There's no question of Cristiano Ronaldo's status as a social phenomenon.
On top of scoring lots of goals for Spanish club Real Madrid, the Portugal-born star has his own fashion line, he's graced the covers of numerous magazines, and he was ranked 30th on Forbes' list of the 100 most powerful celebrities in 2014.
And now, he's a topic of serious study in a sociology classroom at The University of British Columbia Okanagan (UBC-O).
Associate professor Luis LM Aguiar, who is also Portuguese, has made Ronaldo the subject of a course at the university's Irving K. Barber School of Arts and Sciences.
It aims to examine the "sociological relevance of social phenomena like organized sport and the forces that create a global athlete," said a news release.
"In this case, I'm interested in how Ronaldo has been used to construct several discourses about who he is, what makes him distinct as a footballer, what is his relationship to Portugal, Madeira (his hometown) and his Portuguese identity," Aguiar said in the release. Course materials will include video, pictures, websites, newspaper stories, and social media.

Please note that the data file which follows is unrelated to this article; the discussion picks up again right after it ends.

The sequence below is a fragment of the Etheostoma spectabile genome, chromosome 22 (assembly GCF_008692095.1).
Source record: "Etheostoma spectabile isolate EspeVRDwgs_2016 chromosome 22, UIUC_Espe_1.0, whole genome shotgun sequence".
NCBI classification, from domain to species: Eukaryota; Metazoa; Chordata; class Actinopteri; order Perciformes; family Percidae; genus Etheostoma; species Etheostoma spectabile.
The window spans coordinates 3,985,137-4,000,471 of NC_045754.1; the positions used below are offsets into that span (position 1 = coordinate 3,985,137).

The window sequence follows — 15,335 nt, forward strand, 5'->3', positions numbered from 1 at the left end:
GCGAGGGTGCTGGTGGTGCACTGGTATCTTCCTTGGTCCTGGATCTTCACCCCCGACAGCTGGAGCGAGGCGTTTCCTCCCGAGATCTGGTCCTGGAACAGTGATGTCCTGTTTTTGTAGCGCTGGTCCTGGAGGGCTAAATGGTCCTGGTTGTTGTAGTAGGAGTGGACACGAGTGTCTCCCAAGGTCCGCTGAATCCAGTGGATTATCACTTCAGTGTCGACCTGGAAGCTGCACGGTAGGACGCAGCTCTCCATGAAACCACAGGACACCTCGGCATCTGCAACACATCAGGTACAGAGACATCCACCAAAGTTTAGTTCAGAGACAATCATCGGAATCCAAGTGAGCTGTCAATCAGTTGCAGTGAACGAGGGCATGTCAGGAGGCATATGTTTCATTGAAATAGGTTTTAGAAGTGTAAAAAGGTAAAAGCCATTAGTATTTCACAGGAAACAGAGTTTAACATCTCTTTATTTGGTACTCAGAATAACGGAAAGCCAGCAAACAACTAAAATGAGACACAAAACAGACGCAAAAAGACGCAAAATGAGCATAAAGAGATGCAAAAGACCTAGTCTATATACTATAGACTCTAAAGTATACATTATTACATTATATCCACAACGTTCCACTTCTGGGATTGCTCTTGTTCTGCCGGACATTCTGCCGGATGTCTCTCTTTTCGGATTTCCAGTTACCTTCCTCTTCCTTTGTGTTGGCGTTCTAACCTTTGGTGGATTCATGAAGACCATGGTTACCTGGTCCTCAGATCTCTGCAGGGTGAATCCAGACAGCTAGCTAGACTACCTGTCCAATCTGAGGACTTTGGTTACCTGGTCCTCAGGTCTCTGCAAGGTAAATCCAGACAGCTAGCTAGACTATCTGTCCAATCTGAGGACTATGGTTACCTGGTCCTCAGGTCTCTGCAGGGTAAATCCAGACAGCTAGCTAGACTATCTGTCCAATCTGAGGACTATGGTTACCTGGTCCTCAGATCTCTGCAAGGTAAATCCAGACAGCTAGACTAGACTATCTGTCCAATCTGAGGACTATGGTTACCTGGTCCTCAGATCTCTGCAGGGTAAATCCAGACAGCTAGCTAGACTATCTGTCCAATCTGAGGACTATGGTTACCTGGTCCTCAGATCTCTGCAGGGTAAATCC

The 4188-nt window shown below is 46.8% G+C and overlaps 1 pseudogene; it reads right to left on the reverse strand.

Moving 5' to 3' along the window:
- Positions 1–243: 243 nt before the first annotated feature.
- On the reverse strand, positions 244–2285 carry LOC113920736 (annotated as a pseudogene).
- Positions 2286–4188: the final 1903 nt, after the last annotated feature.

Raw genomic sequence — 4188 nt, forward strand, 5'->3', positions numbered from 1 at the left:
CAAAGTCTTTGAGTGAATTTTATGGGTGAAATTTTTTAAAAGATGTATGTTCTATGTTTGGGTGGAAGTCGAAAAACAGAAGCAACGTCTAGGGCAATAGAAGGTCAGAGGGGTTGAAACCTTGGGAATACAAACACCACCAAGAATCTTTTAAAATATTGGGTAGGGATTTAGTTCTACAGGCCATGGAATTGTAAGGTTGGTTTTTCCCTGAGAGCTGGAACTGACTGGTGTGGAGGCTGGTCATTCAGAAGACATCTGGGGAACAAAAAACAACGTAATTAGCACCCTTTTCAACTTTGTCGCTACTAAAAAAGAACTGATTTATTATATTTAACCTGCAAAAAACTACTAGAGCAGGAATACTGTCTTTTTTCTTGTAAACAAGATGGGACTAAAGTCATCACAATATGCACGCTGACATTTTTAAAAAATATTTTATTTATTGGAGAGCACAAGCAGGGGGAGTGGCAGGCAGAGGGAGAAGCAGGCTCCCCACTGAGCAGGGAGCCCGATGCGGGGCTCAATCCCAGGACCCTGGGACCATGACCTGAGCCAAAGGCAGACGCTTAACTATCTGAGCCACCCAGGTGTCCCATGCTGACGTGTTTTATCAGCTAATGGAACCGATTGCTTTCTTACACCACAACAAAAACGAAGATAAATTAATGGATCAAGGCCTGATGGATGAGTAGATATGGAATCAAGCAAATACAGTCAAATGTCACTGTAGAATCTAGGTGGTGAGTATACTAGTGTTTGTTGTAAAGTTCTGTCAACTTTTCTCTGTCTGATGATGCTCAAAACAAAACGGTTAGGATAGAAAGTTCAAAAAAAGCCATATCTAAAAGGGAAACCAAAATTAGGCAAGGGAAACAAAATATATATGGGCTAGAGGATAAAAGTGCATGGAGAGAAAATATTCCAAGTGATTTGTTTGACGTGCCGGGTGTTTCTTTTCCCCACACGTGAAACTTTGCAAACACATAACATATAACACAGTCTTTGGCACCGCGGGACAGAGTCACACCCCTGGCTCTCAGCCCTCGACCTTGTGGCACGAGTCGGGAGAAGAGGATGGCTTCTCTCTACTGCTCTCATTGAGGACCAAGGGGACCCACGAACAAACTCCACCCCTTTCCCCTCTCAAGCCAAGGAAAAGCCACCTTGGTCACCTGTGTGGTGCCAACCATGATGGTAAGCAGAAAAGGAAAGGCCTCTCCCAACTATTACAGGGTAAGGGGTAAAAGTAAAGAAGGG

The course hasn't been a knockout, though. Some students came in thinking they were going to learn about international citizenry, and one left when she found out it was about an athlete, Aguiar told Metro News.
But Ronaldo's "global citizenship" is precisely what attracts fourth-year student Landon Lacroix, an ex-soccer player himself, to the course.
"It's interesting to look at this global citizen and see how he became this way and how such a super star relates globally," he said in a statement.
And for Aguiar, it's a chance to combine two of his greatest loves — critical sociology and soccer.
He also hopes that the athlete himself can Skype into the class at some point, said Metro News.
We can think of at least one person who works at Breakfast Television who might benefit from the course..
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